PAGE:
B: Corey Enright, Brian Lake, Harry O'Brien
HB: Brendon Goddard, Harry Taylor, Luke Hodge
C: Leigh Montagna, Joel Selwood, Dane Swan
HF: Alan Didak, Lance Franklin, Paul Chapman
F: Mark LeCras, Jack Riewoldt, Barry Hall
R: Aaron Sandilands, Chris Judd (c), Gary Ablett
I: Lenny Hayes, Mark Jamar, Scott Pendlebury, Matthew Pavlich (vc)

As an added bonus, here is my All-Australian team for 2000-2009. I had initially done this a couple of weeks ago, with a slightly different team. But the AFL website is now running a competition where you have to try and pick the team that most aligns with former Essendon player's Scott Lucas selections. (Ironic, since Lucas is probably the best player never to make an All-Australian team.) In the spirit of this comp (and as a way of shifting blame for any more eyebrow raisers), I have stuck to the positions they allocated players to.

B: Dustin Fletcher, Matthew Scarlett, Gavin Wanganeen
HB: Andrew McLeod, Justin Leppitsch, Luke Hodge
C: Nathan Buckley, Michael Voss (c), James Hird
HF: Nick Riewoldt, Jonathan Brown, Jason Akermanis
F: Brent Harvey, Matthew Lloyd, Brad Johnson
R: Dean Cox, Chris Judd, Gary Ablett
I: Matthew Pavlich, Adam Goodes, Scott West, Mark Ricciuto
Coach: Leigh Matthews

Monday, August 16, 2010

Graphic Novels That You Would Like If You Weren't Too Chicken To Read Them - American Flagg!

Far be it from me to believe that I could offer more eloquent praise than Pulitzer-Prize winning author Michael Chabon, let me instead quote from his introduction to the first hardcover volume of Howard Chaykin’s American Flagg!:

“ … in 1982… the idea of a science-fiction comic book set in a dystopian American future was not a new one; and most of the fundamental elements of the world Chaykin depicts – earth abandoned by its corporate rulers in favor of off-world colonies, marauding gangs of armed motorcycle freaks, the city as a kind of vast television or information screen that irradiates or medicates its denizens with psychotropic sitcoms, could be traced back to novels by the writers of the New Wave and their successors… But no one had ever crammed those elements all together before, in quite the way that Chaykin did here: the post-nuclear, post-global-collapse, post-Cold War, corporate-controlled, media-overloaded, sex-driven, space-traveling… freak-o-rama that was to be life in 2031.”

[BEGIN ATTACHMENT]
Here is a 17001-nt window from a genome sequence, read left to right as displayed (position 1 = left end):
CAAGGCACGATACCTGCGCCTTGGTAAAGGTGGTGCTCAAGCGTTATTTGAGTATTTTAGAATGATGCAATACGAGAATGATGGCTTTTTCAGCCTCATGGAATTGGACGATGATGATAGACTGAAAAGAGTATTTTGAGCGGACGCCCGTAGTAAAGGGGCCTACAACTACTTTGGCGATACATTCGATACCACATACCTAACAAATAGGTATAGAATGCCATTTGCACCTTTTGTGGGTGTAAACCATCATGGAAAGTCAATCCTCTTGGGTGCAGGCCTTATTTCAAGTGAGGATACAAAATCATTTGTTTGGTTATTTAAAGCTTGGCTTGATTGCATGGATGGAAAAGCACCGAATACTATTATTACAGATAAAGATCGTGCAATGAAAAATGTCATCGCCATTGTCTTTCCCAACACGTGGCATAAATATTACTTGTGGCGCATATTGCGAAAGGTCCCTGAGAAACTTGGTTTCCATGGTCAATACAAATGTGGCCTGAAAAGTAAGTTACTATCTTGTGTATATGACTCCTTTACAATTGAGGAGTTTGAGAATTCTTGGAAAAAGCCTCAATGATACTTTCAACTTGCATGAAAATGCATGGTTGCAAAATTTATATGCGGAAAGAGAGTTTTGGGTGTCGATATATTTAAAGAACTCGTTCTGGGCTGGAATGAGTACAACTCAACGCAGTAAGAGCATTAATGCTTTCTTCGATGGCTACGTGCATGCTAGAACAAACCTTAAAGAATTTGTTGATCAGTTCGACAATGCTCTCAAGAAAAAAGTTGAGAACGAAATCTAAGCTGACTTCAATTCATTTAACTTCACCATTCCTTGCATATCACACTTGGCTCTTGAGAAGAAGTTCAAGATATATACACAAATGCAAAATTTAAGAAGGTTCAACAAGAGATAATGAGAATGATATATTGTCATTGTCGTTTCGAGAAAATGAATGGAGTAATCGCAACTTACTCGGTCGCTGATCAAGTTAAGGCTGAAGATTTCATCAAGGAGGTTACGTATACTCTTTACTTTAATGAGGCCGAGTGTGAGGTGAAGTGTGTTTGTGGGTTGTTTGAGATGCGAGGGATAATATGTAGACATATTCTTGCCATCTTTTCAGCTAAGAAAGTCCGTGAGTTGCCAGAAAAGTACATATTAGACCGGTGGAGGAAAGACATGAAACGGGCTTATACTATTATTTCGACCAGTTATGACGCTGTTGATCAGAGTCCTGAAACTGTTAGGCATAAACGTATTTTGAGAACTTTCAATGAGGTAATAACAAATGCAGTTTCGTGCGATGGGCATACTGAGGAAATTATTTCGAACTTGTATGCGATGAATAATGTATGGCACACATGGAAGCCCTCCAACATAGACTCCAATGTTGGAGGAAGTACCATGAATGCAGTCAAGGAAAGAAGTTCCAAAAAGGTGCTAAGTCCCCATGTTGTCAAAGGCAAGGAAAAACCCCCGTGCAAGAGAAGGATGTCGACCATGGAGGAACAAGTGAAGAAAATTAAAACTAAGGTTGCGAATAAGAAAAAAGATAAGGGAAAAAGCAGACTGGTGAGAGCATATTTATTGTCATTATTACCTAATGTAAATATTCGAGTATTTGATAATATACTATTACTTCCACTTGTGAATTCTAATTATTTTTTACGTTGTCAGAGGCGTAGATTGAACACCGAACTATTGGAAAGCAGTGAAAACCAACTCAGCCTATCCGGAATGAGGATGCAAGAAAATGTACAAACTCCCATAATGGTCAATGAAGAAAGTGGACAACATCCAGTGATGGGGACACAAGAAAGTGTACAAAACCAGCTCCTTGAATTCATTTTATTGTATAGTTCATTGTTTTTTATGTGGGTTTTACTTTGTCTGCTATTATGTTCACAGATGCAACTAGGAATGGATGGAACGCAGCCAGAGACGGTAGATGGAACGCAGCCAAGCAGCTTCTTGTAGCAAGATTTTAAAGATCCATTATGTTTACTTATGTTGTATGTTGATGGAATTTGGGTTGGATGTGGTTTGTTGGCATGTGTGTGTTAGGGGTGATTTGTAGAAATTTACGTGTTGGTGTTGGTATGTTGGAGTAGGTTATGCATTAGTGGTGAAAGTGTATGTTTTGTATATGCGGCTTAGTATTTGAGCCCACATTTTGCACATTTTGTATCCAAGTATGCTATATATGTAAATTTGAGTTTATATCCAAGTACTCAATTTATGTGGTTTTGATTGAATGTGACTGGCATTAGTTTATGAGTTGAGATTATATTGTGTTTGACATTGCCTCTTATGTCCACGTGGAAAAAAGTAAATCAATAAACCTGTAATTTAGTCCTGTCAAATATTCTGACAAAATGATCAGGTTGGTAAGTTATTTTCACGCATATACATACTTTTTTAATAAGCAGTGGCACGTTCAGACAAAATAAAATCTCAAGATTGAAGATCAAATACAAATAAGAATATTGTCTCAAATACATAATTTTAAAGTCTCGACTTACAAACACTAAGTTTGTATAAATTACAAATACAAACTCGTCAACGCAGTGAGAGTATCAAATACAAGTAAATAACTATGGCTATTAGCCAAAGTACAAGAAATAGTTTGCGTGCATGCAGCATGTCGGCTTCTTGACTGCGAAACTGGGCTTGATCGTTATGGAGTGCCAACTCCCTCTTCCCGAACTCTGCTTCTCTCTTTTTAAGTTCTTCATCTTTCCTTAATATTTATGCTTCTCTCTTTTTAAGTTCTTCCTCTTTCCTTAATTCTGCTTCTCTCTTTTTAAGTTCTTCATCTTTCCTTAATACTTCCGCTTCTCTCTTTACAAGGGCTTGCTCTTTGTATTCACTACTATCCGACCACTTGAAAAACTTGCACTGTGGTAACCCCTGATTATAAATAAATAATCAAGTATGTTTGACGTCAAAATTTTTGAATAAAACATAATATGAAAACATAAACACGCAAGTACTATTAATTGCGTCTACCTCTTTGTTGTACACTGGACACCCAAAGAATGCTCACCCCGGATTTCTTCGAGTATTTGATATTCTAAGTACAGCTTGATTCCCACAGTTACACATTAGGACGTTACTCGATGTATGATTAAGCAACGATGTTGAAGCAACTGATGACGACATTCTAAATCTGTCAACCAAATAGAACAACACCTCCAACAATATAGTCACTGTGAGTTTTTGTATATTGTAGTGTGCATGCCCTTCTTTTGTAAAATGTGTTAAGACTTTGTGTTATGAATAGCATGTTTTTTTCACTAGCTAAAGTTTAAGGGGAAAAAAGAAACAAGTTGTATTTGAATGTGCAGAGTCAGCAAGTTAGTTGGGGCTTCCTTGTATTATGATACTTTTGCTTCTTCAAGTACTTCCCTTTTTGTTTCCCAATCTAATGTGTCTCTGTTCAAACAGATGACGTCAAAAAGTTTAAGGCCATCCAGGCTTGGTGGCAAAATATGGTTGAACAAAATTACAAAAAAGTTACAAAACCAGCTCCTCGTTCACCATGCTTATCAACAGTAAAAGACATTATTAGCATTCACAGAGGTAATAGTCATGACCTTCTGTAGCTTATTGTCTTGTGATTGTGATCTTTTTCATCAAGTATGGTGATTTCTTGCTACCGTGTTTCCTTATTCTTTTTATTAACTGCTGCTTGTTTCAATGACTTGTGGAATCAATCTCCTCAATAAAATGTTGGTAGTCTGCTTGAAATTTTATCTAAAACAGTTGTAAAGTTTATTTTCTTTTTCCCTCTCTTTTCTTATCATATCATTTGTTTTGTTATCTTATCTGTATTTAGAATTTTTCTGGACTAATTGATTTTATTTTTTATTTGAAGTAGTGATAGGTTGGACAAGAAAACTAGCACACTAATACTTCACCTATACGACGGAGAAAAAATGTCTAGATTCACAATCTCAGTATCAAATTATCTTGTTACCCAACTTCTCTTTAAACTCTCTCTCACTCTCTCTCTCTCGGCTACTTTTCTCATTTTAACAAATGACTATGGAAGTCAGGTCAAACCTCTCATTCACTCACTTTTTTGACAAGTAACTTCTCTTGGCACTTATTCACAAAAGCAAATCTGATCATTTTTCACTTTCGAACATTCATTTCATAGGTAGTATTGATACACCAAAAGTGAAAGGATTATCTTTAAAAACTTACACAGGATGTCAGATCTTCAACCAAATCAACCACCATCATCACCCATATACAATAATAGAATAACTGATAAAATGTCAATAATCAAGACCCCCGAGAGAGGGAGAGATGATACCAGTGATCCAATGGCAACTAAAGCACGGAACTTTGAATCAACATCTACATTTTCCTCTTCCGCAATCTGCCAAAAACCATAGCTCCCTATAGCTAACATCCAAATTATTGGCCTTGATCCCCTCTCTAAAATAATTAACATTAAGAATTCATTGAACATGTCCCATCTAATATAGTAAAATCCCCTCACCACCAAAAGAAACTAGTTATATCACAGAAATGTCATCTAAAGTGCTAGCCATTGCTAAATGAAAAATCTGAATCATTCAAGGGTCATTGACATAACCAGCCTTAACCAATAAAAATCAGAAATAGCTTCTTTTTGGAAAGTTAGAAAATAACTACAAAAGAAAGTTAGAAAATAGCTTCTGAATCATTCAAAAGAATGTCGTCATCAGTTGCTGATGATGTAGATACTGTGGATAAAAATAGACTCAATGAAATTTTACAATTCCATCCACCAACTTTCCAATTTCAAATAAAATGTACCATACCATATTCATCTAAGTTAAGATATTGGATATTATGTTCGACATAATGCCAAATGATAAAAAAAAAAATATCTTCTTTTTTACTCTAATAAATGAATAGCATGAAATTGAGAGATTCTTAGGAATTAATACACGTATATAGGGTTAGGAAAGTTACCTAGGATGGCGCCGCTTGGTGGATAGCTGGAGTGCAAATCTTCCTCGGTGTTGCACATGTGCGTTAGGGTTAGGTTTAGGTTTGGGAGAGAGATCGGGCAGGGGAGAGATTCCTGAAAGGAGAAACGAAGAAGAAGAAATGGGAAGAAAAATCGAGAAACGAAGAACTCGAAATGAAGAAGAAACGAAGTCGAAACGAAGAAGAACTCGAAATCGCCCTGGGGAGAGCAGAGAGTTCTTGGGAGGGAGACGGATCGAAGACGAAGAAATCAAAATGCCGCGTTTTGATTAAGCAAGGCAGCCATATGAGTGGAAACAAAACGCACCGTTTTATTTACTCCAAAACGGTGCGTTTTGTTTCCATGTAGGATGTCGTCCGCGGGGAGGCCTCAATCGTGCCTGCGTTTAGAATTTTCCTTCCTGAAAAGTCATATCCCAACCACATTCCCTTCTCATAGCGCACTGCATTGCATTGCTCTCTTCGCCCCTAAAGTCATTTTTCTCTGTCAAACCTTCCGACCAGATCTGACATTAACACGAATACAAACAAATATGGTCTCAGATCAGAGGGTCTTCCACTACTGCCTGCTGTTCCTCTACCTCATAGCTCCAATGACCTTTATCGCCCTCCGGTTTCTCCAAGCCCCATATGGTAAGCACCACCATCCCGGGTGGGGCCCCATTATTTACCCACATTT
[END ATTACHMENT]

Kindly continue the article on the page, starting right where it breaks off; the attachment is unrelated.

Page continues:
“What Chaykin uniquely intuited [was that]… the comic book was perfectly suited not merely to adapting but in some measure to embodying the hybridized, trashy, garish future of simulacra and ad copy that comics had been hinting at over the past decade… Chaykin played, dazzingly, with the effect you could get from just a handful of dull square sub-panels arranged across a big single-panel page on which, in that one big panel, something violent and wild was taking place.”

“The characteristic Chaykin facial expression is the raised eyebrow – of irony, scepticism, puckishness, a satirist’s rage… It’s a combination of punctuation mark, the line that indicates a flexing muscle, and the kind of ripple or wave that cartoonists use to suggest motion, explosion, velocity, shock. I have never seen a published photo of Chaykin in which he fails to sport one himself.”



“Cynical, pompous, or jaundiced, self-aware, embittered, or corrupted, his heroes remain heroes… American Flagg! stands at the glorious mid-point, at that difficult fulcrum poised between innocence and experience… between the stoned, rangy funkiness of the seventies and the digitized cool of the present day, between a time when outrage was a moral position and a time when it has become a way of life.”

I’ll just add this: the first hardcover volume, which collects the first twelve issues (almost universally considered the best of the series, with Chaykin writing and drawing all of them), is one of the most gorgeous artefacts in my collection. The colour, the design, the weight, the smell, the thin red satin ribbon bookmark … it all started a hardcover graphic novel fetish that has (despite the accompanying enlargement in expenses) proved difficult to let go. Come on, how pretty does it look on my bookshelf (along with its hardcover cousins)?



The last word: if you loved ‘Watchmen’ and you loved ‘Dark Knight Returns’ (the real versions!), then there’s a pretty good chance that you’ll love this.

Friday, August 13, 2010

How Should I Vote?

As any Australian aged 18 or over ought to know, next week is the Australian federal election, and I am once again faced with the choice of who to vote for. At first it would seem that, no matter my political persuasion, I am actually in an electorate where my vote is important. I am currently living in the electorate of Melbourne, which is narrowly held by the ALP, but could potentially go to the Greens. If the election is tight between the ALP and the Coalition, this may potentially be an important seat for the ALP to win, and conversely, important for the Coalition that the ALP not win. It is also important for the Greens as well, not in terms of influencing the overall result of the election, but because they have never held a federal seat in the Lower House.

So it would seem my vote could potentially have historical implications then...? Well, not really. As Andrew Leigh (who happens to be running in this election) once noted, the historical chances of one vote determining the outcome in an electorate is about 1 in 4500. That is, the typical Australian would have to wait 1500 years before their vote actually changed the result in an electorate. So any thoughts I have about which way I should strategically vote in this election are essentially useless.